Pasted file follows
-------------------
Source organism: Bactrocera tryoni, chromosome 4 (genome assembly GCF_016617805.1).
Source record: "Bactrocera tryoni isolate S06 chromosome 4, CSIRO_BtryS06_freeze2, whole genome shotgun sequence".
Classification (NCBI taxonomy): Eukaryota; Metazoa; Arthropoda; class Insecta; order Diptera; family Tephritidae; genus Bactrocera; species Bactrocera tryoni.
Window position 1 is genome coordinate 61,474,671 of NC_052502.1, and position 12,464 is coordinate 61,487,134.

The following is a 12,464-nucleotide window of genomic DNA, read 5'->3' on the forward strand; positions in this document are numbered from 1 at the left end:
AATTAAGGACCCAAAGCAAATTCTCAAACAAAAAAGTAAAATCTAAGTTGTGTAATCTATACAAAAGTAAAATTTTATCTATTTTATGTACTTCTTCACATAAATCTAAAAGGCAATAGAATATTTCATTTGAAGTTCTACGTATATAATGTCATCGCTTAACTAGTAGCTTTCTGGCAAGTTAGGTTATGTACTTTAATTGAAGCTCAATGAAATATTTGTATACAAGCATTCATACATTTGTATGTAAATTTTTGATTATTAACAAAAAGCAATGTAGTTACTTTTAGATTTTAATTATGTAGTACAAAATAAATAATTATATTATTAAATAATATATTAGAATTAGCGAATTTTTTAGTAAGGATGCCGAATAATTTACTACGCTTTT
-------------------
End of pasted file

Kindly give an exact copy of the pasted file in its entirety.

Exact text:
Source organism: Bactrocera tryoni, chromosome 4 (genome assembly GCF_016617805.1).
Source record: "Bactrocera tryoni isolate S06 chromosome 4, CSIRO_BtryS06_freeze2, whole genome shotgun sequence".
Classification (NCBI taxonomy): Eukaryota; Metazoa; Arthropoda; class Insecta; order Diptera; family Tephritidae; genus Bactrocera; species Bactrocera tryoni.
Window position 1 is genome coordinate 61,474,671 of NC_052502.1, and position 12,464 is coordinate 61,487,134.

The following is a 12,464-nucleotide window of genomic DNA, read 5'->3' on the forward strand; positions in this document are numbered from 1 at the left end:
AATTAAGGACCCAAAGCAAATTCTCAAACAAAAAAGTAAAATCTAAGTTGTGTAATCTATACAAAAGTAAAATTTTATCTATTTTATGTACTTCTTCACATAAATCTAAAAGGCAATAGAATATTTCATTTGAAGTTCTACGTATATAATGTCATCGCTTAACTAGTAGCTTTCTGGCAAGTTAGGTTATGTACTTTAATTGAAGCTCAATGAAATATTTGTATACAAGCATTCATACATTTGTATGTAAATTTTTGATTATTAACAAAAAGCAATGTAGTTACTTTTAGATTTTAATTATGTAGTACAAAATAAATAATTATATTATTAAATAATATATTAGAATTAGCGAATTTTTTAGTAAGGATGCCGAATAATTTACTACGCTTTT